Have you ever noticed that when you submerge your face underwater, there are drastic differences in your senses? Even with masks and goggles, our eyes see color differently. Our reflexes slow down along with our heartbeat, as the diving reflex kicks in. One of the most pronounced changes in our senses is actually in our hearing.
Sound travels five times faster underwater than through the air, and we can hear higher frequencies underwater. Underwater, a far off speedboat sounds as if it were right on top of you.
One of the most common sounds while diving in the Maldives is a distinct knock followed by scraping and crunches. For the untrained ear, it might sound like there was someone running a hammer against concrete. The sound is actually from the Parrotfish. A member of the Scaridae family, the beautiful fish has a face that resembles the beak of a parrot, from which it gets its name.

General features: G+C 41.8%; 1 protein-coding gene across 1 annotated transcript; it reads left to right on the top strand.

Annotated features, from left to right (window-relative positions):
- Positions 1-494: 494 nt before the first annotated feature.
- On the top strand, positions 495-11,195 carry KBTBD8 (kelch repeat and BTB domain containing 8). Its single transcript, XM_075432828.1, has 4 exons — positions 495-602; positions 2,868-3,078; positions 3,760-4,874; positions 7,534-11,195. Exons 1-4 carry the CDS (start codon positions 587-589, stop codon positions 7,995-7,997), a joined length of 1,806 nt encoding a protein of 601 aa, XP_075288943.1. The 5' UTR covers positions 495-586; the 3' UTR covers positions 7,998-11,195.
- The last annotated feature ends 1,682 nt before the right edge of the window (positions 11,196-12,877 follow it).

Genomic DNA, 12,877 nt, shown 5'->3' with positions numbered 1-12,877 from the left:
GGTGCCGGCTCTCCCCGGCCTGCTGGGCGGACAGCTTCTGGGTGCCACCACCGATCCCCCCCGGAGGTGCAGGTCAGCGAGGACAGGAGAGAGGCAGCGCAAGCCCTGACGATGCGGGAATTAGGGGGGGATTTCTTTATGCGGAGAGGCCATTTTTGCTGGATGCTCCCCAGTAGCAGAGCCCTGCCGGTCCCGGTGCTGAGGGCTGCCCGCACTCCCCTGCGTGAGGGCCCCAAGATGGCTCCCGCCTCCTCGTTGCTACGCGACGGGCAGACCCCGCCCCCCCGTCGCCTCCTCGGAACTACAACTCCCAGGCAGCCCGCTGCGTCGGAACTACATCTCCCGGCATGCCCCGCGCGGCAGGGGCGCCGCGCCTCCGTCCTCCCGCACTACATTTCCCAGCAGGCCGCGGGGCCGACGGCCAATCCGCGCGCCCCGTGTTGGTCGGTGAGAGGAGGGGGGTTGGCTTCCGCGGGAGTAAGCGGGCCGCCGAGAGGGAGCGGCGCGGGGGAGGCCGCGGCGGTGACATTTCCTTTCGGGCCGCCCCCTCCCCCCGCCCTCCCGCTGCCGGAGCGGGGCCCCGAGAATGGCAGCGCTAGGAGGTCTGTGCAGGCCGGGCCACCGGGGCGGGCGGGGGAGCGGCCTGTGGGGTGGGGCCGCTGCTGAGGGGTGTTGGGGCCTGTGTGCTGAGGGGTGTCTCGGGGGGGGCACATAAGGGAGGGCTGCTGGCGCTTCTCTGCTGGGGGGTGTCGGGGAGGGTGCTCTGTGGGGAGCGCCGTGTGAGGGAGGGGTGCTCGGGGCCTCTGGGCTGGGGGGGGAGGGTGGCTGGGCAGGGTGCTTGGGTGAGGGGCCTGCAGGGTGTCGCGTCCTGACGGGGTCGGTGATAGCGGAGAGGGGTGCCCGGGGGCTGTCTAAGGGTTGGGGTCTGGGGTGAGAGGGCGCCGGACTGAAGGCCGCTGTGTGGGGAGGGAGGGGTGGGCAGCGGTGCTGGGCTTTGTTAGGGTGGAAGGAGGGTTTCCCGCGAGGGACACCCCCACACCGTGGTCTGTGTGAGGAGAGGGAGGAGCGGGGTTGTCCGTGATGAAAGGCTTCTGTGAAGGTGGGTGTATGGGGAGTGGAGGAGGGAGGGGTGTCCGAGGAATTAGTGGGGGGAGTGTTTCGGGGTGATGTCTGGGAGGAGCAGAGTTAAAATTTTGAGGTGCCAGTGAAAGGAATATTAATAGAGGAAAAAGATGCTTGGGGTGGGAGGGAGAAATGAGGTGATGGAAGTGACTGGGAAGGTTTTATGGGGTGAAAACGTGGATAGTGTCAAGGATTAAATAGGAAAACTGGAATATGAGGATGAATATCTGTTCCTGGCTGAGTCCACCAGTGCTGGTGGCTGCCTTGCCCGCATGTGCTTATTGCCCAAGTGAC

Parrotfish are herbivores that feed off the algae and dead coral, creating loud sounds that are easily audible underwater. They are an important part of the ecosystem and serve the crucial role of removing the algae and other detritus off of coral and clearing space for new coral to grow.
Next time you are underwater, see if you can hear the parrotfish. It might be hard at first trying to distinguish it from all the other sounds. But once you hear that distinct knock and scraping, you’d know you have heard the parrotfish. Happy listening!